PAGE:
As Calvin’s in the suggests, the Swiss, like the Chinese, are afflicted with a kind of dictator deification syndrome. Many Swiss monuments honor the man, even a street (Rue Jean-Calvin), a restaurant (Chez Calvin) and a secondary school (College Calvin) — the school named after him as recently as 1969, the year of Woodstock. While most of the western world was fighting against social injustice that year, Geneva was busy glorifying a murderous authoritarian.
A few months after the eventI head to the Clinique La Colline for physiotherapy for a broken bone. I parked my car on a small street by the bus stop. Set back in a thicket of weeds below a tree was a large .I found it a very odd placement; out of the way and on the last remaining sliver of land in an industrial area of Champel. Curious, I wup read the text:
“Respectful and grateful sons of Calvin, our great reformer, but condemning the error of his century and firmly subscribing to the liberty of conscience according to the authentic principles of the Reformation and the Gospel, have erected this expiatory monument 27 of October, 1903.”
How absurd, I thought, to find in a weedy no-man’s land a from his die-hard followers proclaiming Calvin a misunderstood victim of his times.
I continued down the steps and up the Avenue de Beau-Sejour toward the clinic. Not far from the stone, facing the street, I came across a bronze sculpture set back, almost behind a tree, with weeds growing around it. casting of an emaciated, anguished man wearing torn rags over a withered and skeletal body. At its base only the man’s name: Michel Servet.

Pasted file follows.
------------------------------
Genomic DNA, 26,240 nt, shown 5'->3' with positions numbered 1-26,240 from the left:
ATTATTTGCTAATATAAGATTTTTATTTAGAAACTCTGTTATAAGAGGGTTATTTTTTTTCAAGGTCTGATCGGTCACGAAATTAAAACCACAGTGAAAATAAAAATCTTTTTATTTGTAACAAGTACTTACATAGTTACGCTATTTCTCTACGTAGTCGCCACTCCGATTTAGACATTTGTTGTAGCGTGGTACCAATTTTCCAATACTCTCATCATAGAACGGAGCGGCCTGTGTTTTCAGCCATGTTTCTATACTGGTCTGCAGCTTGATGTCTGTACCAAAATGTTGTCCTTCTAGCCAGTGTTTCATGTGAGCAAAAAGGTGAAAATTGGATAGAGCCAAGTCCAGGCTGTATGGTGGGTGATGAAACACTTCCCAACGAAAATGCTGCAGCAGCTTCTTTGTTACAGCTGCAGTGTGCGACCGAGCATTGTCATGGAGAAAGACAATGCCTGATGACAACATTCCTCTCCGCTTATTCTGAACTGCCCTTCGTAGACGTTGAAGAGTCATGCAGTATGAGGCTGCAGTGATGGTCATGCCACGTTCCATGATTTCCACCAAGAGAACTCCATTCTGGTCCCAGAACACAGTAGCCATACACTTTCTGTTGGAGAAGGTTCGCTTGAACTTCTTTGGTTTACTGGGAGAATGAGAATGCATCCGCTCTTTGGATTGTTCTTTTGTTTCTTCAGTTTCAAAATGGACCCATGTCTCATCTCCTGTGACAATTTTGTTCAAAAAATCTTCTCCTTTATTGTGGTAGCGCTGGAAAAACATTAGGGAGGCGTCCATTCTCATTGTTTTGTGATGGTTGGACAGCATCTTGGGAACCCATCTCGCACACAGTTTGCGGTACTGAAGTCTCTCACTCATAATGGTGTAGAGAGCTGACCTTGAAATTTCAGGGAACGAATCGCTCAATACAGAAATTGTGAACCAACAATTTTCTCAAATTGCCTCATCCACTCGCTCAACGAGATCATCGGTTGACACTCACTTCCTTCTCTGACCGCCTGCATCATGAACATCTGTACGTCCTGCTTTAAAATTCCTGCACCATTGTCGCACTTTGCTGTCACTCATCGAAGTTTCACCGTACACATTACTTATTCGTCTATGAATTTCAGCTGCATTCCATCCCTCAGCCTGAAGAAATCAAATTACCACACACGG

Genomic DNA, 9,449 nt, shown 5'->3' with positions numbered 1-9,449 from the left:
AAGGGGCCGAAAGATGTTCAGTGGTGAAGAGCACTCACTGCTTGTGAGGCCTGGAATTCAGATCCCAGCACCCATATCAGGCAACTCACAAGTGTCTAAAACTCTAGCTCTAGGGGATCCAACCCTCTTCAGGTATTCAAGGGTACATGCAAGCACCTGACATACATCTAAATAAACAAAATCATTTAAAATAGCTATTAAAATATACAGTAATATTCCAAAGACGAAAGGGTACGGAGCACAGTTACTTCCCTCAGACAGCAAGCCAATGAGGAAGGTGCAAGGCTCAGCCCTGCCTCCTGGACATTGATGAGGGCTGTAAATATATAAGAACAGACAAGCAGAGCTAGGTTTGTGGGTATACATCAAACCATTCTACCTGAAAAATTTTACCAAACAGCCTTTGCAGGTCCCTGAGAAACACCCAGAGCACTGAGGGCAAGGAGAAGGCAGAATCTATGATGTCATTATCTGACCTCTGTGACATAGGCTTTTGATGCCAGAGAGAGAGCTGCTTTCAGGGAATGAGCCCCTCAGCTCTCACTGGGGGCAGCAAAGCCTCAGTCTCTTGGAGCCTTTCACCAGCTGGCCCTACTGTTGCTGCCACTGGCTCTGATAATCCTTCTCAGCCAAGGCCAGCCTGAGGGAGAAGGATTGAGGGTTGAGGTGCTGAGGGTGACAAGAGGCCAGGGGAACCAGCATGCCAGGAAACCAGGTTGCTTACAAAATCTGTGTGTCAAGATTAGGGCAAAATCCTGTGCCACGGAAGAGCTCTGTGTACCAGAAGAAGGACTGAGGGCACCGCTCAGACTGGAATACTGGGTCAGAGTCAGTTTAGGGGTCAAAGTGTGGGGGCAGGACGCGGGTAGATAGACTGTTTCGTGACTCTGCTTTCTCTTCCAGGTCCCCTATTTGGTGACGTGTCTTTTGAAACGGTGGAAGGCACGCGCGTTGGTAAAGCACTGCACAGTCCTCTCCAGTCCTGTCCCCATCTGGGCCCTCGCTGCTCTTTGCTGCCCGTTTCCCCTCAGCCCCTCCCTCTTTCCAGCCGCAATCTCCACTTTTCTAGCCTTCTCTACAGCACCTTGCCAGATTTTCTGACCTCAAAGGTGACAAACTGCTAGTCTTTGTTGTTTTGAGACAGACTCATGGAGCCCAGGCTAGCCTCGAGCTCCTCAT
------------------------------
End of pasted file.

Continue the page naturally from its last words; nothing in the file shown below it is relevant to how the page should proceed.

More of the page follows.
I froze in my tracks. Servet, originally Miguel Serveto from Aragon and also known in English as Michael Servetus (LINK), was precisely the author burned alive I allud to the Press Club – the prisoner of conscience whom Calvin had torched together with his books. Over the years, I had learned of Servet’s heroic tragedy through various writers, including Stefan Zweig, Balzac and Voltaire. Servet’s crime was that he disagreed with Calvin’s opinion on the trinity and infant baptism and dared to say so.
“The arrest of Servetus in Geneva, where he did neither publish nor dogmatize, hence he was not subject to its laws, has to be considered as a barbaric act and an insult to the Right of Nations,” wrote Voltaire in an open letter.
“Historically speaking, Servetus died so that freedom of conscience could become a civil right in modern society,” writes the U.S. scholar Marian Hillar in her book, Michael Servetus: Intellectual Giant, Humanist, and Martyr. Adding insult to injury is this ridiculous plaque that tries to mitigate the blame due Calvin for his brutal crime. A final irony, Calvin was a notorious coward who cringed at the sight of blood and never attended the beheadings or burnings he .
The state of Geneva, following in Calvin’s censorship-prone footsteps, refused to allow the sculpture of Servet to be shown until recently. The 100-year struggle to erect this statue shows just how controversial the issue of Calvin’s murderous deed still is in modern day Geneva. A pro-Servet group commissioned the statue from a local sculptor in 1903 that would take four years to complete.